She didn't start life as a Republican. Her father was a blue-collar worker in Philadelphia, a union man and a Democrat. But as she went through college, Maryellen came to a different view. Having no money, she never attended college during the day, so she took jobs to keep herself and studied in the evenings. It was 1964. 'You know, Lyndon Johnson and the Great Society turned me off. I believed that if you wanted things, then you worked for them. So I supported Goldwater, even though he was a little extreme.' Maryellen became a Republican because she disagreed with welfare - it sapped the incentive to get out there and achieve your dreams. 'We had multi-generational welfare families, where no one worked,' she said.

The logic of this might have been the pitiless one of leaving people to pull themselves up, but Maryellen was never a leaver. You should help people, she told me, but through charities and the churches, not government. Having worked for AT&T abroad, Maryellen came home determined to put her skills to good use. At 9am, I went with her to the modern Presbyterian church where she worships. There were 40 or so people in the simple, modern building (the normal congregation is around 70), and the sermon being preached by the plump woman preacher was 'Send me'. 'Here I am, Lord,' went the hymn that accompanied the text.

And here, Maryellen was, always ready to be sent. She was (unpaid) vice- principal of the local college. In 1996, she volunteered as an election observer in Bosnia. 'I will tend the poor and lame,' the hymn went on. 'I will set a feast before them', which Maryellen obliquely did, she told me, by getting Leadville connected to the fibre-optics highway so the local economy could diversify and the folks (many of them Hispanics) in the local trailer parks could get jobs.

The night before, I had watched a CNN report from Ohio, where workers who had just been made unemployed and who had begun the rapid descent towards trailerdom, were queuing at soup kitchens. For all its volunteering, Maryellen's can be a rough old creed.

But clear as she was about welfare, Maryellen was a moderate on everything else. She believed in Christianity by example, not by fire. 'It's about doing what you can to make a difference in the world. The question must always be, "Can you live with yourself?"'

She regarded such issues as abortion and gay marriage as none of the state's business. Warmly greeted by Maryellen's friends at the church, I was also granted a revelation: that this, rather than the tele-evangelism and Elmer Gantry fundamentalism that we enjoy shuddering about in Europe, was more likely to be the true Republican Christianity.

Just after her husband died two months ago, Maryellen's lobbyist son got her a ticket for a huge Washington dinner. She brought back a photograph of herself alongside George Bush. That association alone might be enough to consign her to perdition in the eyes of many readers, but if I were ever in trouble, I'd hope to be somewhere near Maryellen. She was a lovely woman.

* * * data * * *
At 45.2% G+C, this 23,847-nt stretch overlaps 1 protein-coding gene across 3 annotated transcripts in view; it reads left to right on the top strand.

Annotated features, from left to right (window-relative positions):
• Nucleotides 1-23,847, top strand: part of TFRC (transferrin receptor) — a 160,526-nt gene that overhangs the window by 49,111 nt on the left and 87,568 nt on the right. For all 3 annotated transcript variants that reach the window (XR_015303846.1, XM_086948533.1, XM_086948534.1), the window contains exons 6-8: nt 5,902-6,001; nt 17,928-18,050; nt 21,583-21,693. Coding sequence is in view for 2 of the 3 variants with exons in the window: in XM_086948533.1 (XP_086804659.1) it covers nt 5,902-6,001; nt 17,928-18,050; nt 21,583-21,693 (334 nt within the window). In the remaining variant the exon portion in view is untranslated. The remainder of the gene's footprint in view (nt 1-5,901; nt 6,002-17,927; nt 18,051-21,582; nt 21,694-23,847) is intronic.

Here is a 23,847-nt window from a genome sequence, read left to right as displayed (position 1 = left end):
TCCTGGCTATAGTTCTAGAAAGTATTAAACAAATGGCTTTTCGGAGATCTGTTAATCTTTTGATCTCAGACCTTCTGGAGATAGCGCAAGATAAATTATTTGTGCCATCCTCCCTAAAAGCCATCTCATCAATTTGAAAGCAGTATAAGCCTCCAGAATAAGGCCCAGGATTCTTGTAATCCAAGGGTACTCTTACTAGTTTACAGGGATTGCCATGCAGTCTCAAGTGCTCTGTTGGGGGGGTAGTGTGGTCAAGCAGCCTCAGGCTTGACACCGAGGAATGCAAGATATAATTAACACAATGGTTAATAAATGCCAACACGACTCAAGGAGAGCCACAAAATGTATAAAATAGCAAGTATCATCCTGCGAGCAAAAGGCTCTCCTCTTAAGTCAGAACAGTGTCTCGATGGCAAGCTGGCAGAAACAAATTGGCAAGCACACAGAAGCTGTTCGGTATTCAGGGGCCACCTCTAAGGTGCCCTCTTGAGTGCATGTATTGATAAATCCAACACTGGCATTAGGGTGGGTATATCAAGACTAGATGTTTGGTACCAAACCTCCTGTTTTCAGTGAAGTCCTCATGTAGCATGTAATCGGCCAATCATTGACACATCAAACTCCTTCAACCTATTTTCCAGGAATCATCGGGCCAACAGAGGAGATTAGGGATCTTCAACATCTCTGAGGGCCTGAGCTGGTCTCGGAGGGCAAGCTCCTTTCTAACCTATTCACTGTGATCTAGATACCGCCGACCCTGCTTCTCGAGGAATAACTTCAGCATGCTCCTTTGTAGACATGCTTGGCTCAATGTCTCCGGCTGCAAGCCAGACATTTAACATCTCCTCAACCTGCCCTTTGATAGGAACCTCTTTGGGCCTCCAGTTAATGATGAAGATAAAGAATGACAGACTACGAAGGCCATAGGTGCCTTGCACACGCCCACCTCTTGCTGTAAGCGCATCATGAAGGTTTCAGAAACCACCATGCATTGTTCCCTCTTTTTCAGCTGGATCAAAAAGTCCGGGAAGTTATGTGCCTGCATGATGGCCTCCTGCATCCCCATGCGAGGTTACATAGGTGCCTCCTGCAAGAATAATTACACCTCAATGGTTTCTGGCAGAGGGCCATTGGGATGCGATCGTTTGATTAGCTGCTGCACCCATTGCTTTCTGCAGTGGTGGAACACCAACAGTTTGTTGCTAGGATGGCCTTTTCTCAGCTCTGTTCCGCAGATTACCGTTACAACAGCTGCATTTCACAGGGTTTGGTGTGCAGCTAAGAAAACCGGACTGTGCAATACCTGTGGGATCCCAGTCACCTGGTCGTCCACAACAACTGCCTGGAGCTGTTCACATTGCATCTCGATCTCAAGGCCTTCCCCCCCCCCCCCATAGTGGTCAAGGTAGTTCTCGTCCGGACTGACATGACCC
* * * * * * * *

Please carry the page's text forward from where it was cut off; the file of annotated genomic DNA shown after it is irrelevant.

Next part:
Democrats still outnumber Republicans in Leadville by more than two to one. On Harrison, the main street, I found the office of Marcia Martinek, editor of the Leadville Herald Democrat (established 1879). Her political origins were similar to Maryellen's. She was a registered Republican and her late husband had been the Republican sheriff in Colorado's Arapahoe county.

'I became a Republican because I didn't like putting more and more money into welfare, where people got paid for every extra child they gave birth to out of wedlock,' Marcia said. And then, sounding like Gordon Brown: 'It would be better to provide daycare, so that single moms can work.'

But Marcia hadn't voted for Bush in 2000 and isn't about to in 2004. She didn't like the social stance. 'You know, it's hard to be Republican and to be a woman too,' she told me. She felt that some women were slipping back into traditional domestic roles, prevented from achieving more. And then there was Iraq. Her stepson, a strong Bush supporter, had been in Falluja with the 1st Infantry. Now he was coming home, but Marcia wondered why he had gone in the first place. 'What did the President know, what did the President not know about WMD? Was it justified?'

Iraq and security still seem to play for Bush. On the scenic train to Climax, built along the side of the mountain because a rival line had been built along the valley, I met Glynn and Connie, from Fort Collins. They were thinking of moving to the mountains because the foothills were getting too crowded. Glynn was very reluctant to talk about politics. 'Once, it was all quite simple, but it's all global now. Even the CIA doesn't understand the world, so how can we?' This same analysis made Connie want to stick by Bush. 'The world is a scary place, isn't it? I just think we should keep the man who's been through the fire. Right now, you don't want to change horses in midstream.'

While we were speaking, 500 runners had been taking part in an insane race. The Leadville 100 ('The Race Across the Sky') is a 100-mile trail run that takes a day and a night to complete. So next day, in the 6th Street gym, they were celebrating the achievement of the 196 who had finished within the regulation 30 hours. There was not a polyester moose in sight as Ken Chlouber, a former miner, current Republican State Senator and founder of the Leadville 100, handed out the gongs. Back in 1982, Chlouber was the first Republican elected here in 30 years. Now, in his stetson and shoelace tie, he is a local landmark. I told him I was a journalist from Britain and congratulated him on the race. 'Well,' he said politically, 'it's folks like you who make it what it is.' I told him I didn't think so.